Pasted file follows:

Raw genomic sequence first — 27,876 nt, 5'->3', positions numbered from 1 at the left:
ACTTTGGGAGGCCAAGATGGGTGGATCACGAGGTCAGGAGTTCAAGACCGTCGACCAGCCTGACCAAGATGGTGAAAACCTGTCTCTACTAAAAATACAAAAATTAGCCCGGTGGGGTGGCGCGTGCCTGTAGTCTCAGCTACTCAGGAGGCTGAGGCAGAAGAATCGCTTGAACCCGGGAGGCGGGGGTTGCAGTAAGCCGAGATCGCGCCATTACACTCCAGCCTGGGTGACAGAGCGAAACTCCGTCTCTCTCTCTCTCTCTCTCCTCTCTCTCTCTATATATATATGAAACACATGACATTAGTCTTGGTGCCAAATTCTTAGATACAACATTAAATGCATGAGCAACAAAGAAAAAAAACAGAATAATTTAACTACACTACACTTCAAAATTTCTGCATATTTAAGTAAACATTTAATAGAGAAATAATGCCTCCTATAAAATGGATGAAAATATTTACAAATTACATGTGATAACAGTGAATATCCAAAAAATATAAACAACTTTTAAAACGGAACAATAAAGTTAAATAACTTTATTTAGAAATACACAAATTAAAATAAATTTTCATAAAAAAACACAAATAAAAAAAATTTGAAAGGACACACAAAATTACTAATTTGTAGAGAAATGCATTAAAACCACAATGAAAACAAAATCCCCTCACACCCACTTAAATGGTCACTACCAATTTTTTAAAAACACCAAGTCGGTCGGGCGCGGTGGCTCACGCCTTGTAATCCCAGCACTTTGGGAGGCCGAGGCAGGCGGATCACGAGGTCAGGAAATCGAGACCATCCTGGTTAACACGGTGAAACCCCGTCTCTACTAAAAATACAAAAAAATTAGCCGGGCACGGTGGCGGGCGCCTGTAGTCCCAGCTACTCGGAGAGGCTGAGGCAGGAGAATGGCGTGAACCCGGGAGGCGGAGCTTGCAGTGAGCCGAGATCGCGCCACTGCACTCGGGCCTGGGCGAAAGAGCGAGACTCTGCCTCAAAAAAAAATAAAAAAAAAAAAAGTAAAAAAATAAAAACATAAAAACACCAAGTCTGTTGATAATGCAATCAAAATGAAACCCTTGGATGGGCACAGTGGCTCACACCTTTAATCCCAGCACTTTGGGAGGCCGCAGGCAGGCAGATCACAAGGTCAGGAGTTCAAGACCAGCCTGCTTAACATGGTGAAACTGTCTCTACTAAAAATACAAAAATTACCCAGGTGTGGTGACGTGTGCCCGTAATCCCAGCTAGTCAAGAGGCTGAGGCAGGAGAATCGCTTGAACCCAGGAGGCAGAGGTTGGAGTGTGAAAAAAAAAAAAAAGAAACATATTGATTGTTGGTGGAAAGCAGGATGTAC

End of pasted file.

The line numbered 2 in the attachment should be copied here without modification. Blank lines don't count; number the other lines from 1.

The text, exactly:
ACTTTGGGAGGCCAAGATGGGTGGATCACGAGGTCAGGAGTTCAAGACCGTCGACCAGCCTGACCAAGATGGTGAAAACCTGTCTCTACTAAAAATACAAAAATTAGCCCGGTGGGGTGGCGCGTGCCTGTAGTCTCAGCTACTCAGGAGGCTGAGGCAGAAGAATCGCTTGAACCCGGGAGGCGGGGGTTGCAGTAAGCCGAGATCGCGCCATTACACTCCAGCCTGGGTGACAGAGCGAAACTCCGTCTCTCTCTCTCTCTCTCTCCTCTCTCTCTCTATATATATATGAAACACATGACATTAGTCTTGGTGCCAAATTCTTAGATACAACATTAAATGCATGAGCAACAAAGAAAAAAAACAGAATAATTTAACTACACTACACTTCAAAATTTCTGCATATTTAAGTAAACATTTAATAGAGAAATAATGCCTCCTATAAAATGGATGAAAATATTTACAAATTACATGTGATAACAGTGAATATCCAAAAAATATAAACAACTTTTAAAACGGAACAATAAAGTTAAATAACTTTATTTAGAAATACACAAATTAAAATAAATTTTCATAAAAAAACACAAATAAAAAAAATTTGAAAGGACACACAAAATTACTAATTTGTAGAGAAATGCATTAAAACCACAATGAAAACAAAATCCCCTCACACCCACTTAAATGGTCACTACCAATTTTTTAAAAACACCAAGTCGGTCGGGCGCGGTGGCTCACGCCTTGTAATCCCAGCACTTTGGGAGGCCGAGGCAGGCGGATCACGAGGTCAGGAAATCGAGACCATCCTGGTTAACACGGTGAAACCCCGTCTCTACTAAAAATACAAAAAAATTAGCCGGGCACGGTGGCGGGCGCCTGTAGTCCCAGCTACTCGGAGAGGCTGAGGCAGGAGAATGGCGTGAACCCGGGAGGCGGAGCTTGCAGTGAGCCGAGATCGCGCCACTGCACTCGGGCCTGGGCGAAAGAGCGAGACTCTGCCTCAAAAAAAAATAAAAAAAAAAAAAGTAAAAAAATAAAAACATAAAAACACCAAGTCTGTTGATAATGCAATCAAAATGAAACCCTTGGATGGGCACAGTGGCTCACACCTTTAATCCCAGCACTTTGGGAGGCCGCAGGCAGGCAGATCACAAGGTCAGGAGTTCAAGACCAGCCTGCTTAACATGGTGAAACTGTCTCTACTAAAAATACAAAAATTACCCAGGTGTGGTGACGTGTGCCCGTAATCCCAGCTAGTCAAGAGGCTGAGGCAGGAGAATCGCTTGAACCCAGGAGGCAGAGGTTGGAGTGTGAAAAAAAAAAAAAAGAAACATATTGATTGTTGGTGGAAAGCAGGATGTAC